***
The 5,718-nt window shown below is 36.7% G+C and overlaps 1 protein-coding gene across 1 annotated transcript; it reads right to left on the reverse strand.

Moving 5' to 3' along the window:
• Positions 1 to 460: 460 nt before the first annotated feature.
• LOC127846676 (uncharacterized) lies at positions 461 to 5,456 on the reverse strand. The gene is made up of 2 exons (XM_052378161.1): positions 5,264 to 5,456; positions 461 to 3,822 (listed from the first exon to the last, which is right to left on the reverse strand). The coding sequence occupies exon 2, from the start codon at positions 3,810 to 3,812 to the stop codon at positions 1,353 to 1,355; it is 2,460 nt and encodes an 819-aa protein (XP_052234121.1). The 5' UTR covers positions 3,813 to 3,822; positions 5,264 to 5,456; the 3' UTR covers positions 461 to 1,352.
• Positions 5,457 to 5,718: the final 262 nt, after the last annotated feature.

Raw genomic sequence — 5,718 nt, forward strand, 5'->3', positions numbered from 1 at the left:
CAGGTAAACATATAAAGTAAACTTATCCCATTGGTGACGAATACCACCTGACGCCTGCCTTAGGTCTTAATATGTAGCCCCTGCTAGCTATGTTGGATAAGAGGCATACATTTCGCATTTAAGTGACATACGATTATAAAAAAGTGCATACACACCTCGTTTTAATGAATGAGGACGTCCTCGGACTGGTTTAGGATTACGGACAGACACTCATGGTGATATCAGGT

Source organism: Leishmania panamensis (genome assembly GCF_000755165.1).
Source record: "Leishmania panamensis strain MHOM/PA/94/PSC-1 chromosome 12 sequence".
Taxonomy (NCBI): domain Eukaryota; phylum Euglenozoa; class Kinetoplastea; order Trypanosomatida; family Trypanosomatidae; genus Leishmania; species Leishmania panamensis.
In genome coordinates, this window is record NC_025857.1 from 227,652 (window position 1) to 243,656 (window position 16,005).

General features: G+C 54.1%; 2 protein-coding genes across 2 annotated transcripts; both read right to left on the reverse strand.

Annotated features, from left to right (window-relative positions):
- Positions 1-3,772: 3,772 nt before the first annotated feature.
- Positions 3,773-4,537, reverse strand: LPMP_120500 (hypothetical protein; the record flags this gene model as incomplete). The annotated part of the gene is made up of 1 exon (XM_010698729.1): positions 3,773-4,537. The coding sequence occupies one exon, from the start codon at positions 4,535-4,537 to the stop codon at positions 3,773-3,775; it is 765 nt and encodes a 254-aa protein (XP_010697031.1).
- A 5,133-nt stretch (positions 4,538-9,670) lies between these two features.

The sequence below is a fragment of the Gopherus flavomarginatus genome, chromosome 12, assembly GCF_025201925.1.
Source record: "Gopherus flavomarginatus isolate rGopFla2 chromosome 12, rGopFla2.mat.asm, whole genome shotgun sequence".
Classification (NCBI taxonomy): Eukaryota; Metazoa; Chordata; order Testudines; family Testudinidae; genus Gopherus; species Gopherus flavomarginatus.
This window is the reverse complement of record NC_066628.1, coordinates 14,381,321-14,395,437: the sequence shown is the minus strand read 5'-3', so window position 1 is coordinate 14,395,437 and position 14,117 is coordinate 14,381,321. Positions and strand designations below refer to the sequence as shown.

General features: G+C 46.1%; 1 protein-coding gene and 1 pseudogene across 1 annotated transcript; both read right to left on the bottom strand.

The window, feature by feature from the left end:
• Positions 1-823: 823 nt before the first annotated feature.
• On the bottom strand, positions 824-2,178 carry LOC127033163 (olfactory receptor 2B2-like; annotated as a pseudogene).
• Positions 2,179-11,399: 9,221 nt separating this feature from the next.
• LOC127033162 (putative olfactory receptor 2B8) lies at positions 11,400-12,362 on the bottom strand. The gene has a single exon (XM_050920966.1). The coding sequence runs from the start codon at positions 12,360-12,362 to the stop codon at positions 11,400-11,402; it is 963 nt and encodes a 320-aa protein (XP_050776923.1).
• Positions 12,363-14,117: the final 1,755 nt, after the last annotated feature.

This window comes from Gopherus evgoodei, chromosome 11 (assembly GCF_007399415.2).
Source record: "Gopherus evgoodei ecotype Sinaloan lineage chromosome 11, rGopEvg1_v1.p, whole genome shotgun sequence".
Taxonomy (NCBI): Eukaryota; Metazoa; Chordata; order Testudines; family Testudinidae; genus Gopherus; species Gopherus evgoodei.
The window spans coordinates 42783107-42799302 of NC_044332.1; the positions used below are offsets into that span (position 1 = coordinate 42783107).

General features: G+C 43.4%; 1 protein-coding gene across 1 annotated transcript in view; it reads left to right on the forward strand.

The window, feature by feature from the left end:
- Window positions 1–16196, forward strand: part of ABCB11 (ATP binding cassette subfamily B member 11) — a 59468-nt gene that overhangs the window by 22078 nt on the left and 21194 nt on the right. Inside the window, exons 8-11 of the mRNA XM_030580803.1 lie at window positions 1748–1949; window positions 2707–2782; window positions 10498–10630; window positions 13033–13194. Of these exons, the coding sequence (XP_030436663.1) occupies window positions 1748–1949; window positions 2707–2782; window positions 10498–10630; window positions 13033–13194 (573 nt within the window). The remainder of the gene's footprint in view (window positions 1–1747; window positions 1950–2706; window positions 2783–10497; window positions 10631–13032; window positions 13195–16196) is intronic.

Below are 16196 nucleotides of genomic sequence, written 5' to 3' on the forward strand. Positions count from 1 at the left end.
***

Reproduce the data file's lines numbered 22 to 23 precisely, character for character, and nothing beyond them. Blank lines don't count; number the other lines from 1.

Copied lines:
The window, feature by feature from the left end:
• Positions 1-823: 823 nt before the first annotated feature.